We have carefully gone through the Concept Note and its focus on what the WHO proposes to do differently. We are in agreement with WHO in setting up a measurable results framework and its contribution to outcomes and impact. However, we believe that such exercise has to have a focus on WHO’s results separately from the results of Member States.
We are in complete agreement with the proposal of aligning with and driving progress towards the Sustainable Development Goals. However, we would urge WHO to not only set priorities but also focus on the means and resources needed to achieving them. The R & D efforts on new medicines must focus on diseases of the developing countries, with the principle of de-linkage intact. We have taken note of the fact that achieving the SDG health targets would require substantial new investment to the extent of 58$ per person by 2030. However, we need to remain alive to the issue of sustainable funding of the new investments and the ways of raising them across the globe. We cannot achieve SDGs without helping the countries in need of resources. The WHO and the World need to not only talk of SDGs, their targets and priorities, but also to find ways and means and resources for the countries in need to be able to achieve those goals. We believe, therefore, that the general programme of work should also identify the cost to countries for the required interventions to meet SDG 2030 targets, and suggest means of funding them. Of course, the World cannot remain oblivious to the limitations on availability of domestic resources for the poor and developing countries.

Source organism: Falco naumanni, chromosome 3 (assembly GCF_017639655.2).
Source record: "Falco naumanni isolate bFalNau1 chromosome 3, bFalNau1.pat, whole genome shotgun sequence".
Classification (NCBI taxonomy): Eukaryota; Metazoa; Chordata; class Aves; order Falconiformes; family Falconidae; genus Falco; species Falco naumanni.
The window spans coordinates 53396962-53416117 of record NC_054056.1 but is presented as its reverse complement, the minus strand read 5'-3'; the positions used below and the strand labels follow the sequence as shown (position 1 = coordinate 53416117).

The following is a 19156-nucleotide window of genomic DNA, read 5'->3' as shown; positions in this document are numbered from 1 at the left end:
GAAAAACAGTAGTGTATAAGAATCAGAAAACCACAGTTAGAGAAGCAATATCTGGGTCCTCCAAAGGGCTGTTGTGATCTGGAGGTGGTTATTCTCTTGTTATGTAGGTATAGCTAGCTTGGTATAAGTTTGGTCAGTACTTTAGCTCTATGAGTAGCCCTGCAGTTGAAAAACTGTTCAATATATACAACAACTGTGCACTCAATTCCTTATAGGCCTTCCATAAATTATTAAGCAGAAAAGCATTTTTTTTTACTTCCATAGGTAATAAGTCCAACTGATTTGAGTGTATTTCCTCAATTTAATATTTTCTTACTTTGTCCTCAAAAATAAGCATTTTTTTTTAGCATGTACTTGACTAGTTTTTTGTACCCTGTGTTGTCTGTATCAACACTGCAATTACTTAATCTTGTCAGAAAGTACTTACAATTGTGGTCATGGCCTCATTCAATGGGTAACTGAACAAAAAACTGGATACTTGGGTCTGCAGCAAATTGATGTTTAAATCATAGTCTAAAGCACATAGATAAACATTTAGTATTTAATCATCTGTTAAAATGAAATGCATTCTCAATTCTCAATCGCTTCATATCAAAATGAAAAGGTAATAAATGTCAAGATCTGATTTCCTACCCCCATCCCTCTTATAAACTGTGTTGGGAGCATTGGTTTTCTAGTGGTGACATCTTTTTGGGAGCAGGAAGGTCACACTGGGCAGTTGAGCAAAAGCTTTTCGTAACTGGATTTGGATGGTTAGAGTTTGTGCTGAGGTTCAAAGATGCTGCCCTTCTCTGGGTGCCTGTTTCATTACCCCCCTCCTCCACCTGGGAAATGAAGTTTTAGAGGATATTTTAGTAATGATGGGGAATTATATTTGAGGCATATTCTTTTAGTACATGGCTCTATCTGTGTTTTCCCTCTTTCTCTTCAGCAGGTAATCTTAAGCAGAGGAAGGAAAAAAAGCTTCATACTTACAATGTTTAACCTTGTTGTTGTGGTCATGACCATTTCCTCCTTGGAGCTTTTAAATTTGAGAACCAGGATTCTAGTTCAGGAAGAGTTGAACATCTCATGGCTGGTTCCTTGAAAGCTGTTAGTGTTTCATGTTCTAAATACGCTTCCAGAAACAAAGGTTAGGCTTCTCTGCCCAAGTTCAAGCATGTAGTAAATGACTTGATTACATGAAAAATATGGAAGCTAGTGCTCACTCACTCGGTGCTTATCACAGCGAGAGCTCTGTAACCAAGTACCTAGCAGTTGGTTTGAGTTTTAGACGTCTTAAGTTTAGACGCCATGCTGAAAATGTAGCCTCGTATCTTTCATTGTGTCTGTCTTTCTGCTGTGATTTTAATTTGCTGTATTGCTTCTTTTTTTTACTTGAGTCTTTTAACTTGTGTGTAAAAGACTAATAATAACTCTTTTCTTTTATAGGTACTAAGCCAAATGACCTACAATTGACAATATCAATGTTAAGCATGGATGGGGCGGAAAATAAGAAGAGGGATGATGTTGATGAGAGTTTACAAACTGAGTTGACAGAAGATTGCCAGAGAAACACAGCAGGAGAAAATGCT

We are happy to note that WHO’s role has been identified in the Concept Note, as a platform on which the public health convention, regulations or frameworks could be negotiated and implemented. We would like the WHO to take a lead in negotiations of the R & D treaty under WHO framework which incidentally is an unfinished agenda of the CEWG recommendations and workplan.
We welcome that the WHO is prepared to place countries at the centre of its work and will increase the level of autonomy at country level. We would be interested in seeing how it evolves into practice.
We are in agreement with the suggested action points on delivery strategy, i.e. through putting countries at the centre, getting value for money for the Member States, promoting workforce of excellence, re-engineering Data Architecture, fostering Innovation, promoting policy coherence, strengthening health diplomacy, resource mobilization and communications, strengthening and expending partnership and developing a fit-for-purpose administration and management. We would like to suggest, however, that WHO should walk the extra mile in ensuring that it steers clear of conflict of interest while strengthening and expanding partnerships, particularly with NGOs, private sector entities and philanthropic foundations.
The concept note says that the proposed goal is to have the GPW 13 approved by the World Health Assembly in May 2018. At the same time, it says that the consultation on GPW must be robust. This gives us a very tight timeline. The proposed November 2017 Special Session and the January 2018 session of the EB are not far off. I do not know how we can have a robust process of consultation in this tight timeline. However, to help matters, we would urge RD, SEARO to organize a special regional briefing session before the EB Session in January 2018, so that an informed view could be taken by Member States in the Region in the process of development of the 13th GPW.
Ministry of Health & Family welfare, Government of India, in coordination with WHO SEARO is organizing the “First World Conference on Access to Medical Products and International Laws for Trade and Health” from 21-23 November 2017 at New Delhi, India. As such, we would suggest that the proposed Special Session of the EB is not organized around these dates, if possible, and preferably organized in December 2017.
Thank you for your attention.